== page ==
2017 will be over before you know it, so if you haven’t prepared already, it is time to prepare your small business budget for 2018. While different factors determine your business’ failure or success, your ability to create and stick to a budget is the basic element to its success. Budgeting can help you with the following:
- Anticipate the inflows and outflows of cash
- Prepare for tax obligations
- Identify financing requirements
- Find growth opportunities
- Measure the performance of your business
According to the Small Business Administration (SBA), half of all small businesses fail within their first 5 years of operation. Smart business budgeting can give you a clear understanding of clearing that barrier.
Still not sure how to get started? Here are the five simple steps to follow;
- Perform Analysis Of Last Year Budget
Before you start budgeting for 2018 for your small business, first you need to evaluate your last year budget, if you previously have one. You also need to go through it line by line to determine how closely it matched your business’ actual expenses and income. This may also provide you a tangible starting point for next year’s changes in the budget.
In case you’ve never created a small business budget before, there are lots of free online resources available.
- Income Projection
You need to create a practical estimation of how much cash you expect to bring in monthly. In case you are just starting out, communicate with other small business owners in your network to see if they can come up with an idea of how much you can count on to make all through your first year of operation.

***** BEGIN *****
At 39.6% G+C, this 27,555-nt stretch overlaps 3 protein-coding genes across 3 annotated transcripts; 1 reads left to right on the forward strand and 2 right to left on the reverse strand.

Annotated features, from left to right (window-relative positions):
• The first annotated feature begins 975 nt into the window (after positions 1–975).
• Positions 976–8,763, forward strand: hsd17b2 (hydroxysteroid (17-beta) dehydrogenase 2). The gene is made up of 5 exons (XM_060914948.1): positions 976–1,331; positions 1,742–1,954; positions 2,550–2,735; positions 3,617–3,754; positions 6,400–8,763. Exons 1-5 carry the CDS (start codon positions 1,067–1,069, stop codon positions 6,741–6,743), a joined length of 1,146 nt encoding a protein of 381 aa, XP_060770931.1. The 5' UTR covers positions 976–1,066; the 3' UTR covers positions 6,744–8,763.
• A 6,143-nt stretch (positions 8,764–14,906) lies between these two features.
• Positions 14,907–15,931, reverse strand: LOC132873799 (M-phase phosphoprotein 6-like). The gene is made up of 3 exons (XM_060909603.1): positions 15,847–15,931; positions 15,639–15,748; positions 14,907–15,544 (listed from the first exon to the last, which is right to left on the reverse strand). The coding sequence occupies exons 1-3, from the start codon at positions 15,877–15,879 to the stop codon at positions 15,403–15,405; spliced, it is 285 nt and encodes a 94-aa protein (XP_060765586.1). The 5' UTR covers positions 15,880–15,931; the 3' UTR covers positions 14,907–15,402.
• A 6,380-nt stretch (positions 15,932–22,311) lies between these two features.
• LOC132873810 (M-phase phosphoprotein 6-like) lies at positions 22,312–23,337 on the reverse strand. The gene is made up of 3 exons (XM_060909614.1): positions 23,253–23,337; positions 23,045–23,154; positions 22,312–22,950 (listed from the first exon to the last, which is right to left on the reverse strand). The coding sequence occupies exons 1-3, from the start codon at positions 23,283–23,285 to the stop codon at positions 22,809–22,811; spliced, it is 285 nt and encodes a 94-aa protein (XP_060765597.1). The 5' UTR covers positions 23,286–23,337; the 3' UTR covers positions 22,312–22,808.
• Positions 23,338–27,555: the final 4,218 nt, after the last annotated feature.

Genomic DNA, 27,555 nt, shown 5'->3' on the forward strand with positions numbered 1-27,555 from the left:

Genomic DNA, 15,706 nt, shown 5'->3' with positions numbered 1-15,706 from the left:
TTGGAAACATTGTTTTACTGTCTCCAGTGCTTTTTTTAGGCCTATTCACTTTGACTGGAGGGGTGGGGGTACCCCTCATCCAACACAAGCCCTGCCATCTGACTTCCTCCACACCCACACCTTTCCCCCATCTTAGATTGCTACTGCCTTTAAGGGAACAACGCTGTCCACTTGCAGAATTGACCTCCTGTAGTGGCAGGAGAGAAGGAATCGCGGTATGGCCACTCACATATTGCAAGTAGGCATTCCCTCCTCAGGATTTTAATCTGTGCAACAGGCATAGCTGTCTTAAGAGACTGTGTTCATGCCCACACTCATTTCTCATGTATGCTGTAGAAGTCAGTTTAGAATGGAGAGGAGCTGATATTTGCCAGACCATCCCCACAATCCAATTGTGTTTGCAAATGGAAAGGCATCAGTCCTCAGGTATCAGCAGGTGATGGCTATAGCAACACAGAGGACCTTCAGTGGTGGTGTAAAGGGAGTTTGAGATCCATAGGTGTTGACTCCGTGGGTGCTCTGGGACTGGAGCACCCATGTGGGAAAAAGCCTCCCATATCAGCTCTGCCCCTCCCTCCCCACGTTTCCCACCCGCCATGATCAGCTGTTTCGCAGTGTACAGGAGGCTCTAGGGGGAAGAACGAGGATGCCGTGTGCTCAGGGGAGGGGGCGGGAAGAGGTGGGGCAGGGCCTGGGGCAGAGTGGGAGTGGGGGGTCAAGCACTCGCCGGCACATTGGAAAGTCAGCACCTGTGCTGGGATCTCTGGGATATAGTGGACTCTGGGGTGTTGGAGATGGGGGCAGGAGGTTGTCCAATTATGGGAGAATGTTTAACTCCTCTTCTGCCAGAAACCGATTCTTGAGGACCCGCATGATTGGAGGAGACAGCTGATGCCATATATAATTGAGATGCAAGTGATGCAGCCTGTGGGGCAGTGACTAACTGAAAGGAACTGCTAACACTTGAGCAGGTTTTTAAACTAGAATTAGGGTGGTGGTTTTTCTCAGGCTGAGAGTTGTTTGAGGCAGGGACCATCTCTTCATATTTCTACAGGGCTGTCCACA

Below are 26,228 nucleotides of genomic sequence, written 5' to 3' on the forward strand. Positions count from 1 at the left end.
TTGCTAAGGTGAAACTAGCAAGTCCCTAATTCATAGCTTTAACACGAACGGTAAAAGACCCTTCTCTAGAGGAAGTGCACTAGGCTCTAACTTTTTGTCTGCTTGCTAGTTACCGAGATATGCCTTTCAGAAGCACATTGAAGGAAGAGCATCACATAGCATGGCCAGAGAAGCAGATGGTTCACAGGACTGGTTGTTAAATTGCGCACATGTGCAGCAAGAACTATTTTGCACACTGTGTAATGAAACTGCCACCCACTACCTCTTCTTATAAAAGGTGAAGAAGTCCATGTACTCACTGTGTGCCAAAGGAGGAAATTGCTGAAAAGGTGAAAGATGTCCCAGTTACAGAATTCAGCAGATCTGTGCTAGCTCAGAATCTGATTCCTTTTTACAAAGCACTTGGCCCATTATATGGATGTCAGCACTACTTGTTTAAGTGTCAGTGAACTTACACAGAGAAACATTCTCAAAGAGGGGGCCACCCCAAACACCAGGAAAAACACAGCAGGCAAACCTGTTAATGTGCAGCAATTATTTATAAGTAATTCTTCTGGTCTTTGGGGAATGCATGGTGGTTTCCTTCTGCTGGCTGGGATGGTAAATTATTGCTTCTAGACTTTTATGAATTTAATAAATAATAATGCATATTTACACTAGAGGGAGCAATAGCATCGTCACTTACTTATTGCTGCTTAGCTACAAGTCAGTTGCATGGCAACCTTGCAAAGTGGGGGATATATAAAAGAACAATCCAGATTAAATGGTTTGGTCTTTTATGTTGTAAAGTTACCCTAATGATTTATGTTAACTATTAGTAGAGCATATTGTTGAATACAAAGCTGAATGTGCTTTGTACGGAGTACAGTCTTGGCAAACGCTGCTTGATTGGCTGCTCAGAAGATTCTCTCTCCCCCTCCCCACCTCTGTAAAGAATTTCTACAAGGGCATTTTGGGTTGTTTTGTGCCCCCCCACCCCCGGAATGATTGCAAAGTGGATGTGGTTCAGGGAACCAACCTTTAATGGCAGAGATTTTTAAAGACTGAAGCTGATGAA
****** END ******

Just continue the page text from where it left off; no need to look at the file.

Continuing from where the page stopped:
Getting a clear image of how much cash you actually expect to make is important for two reasons; one is overestimation, which can cause overspending and quickly put your business at risk. And the other one is underestimation, which may keep you from investing in new products, employees or marketing and abate your growth.
Running a small business is a game of balancing, and for that reason, accurate projection of income is essential.
- Tally Up Expenses
Once you understand your cash intake, you need to start checking your fixed expenses, which include rent, payroll, utilities, business insurance, and taxes.
These expenses may change year to year, particularly your tax obligations. As a standard rule, financial experts and certified public accountants frequently advocate setting aside almost 25-30% of your earnings for taxes. To learn more on small business taxes, visit IRS Small Business Tax Center.
In case you observe that your expenses are moving close to your projected income, it is the time to start identifying where you can make cuts.
- Plan For Unexpected Expenses
This is your unexpected costs. Consider about potential disruptions your business might experience, which include a broken equipment that needs to be replaced, increase in rent, and company vehicle repairs.
These can upset your small business budget in case you don’t plan in advance, so you need to make sure that you set some cash aside to cover various expenses like these.
For instance, you planned to start a marketing campaign in August. But, in July, you suddenly realize that there is so much pending work that you need to hire a worker. That new worker could mean you have to cut back on your promotional plans, unless you had already accounted for unexpected expenses in your budget.
- Monthly Review Your Budget
In order to keeping your small business on the right track, it is recommended to evaluate your budget at least once a month so that you can make any important adjustments if needed.
For instance, your fixed expenses are higher than you anticipated, you can make cuts in other areas, like nixing the coffee and bagels. If your income is more than expected, you can make additional investments in your business, such as paying down business debt or buying new equipment.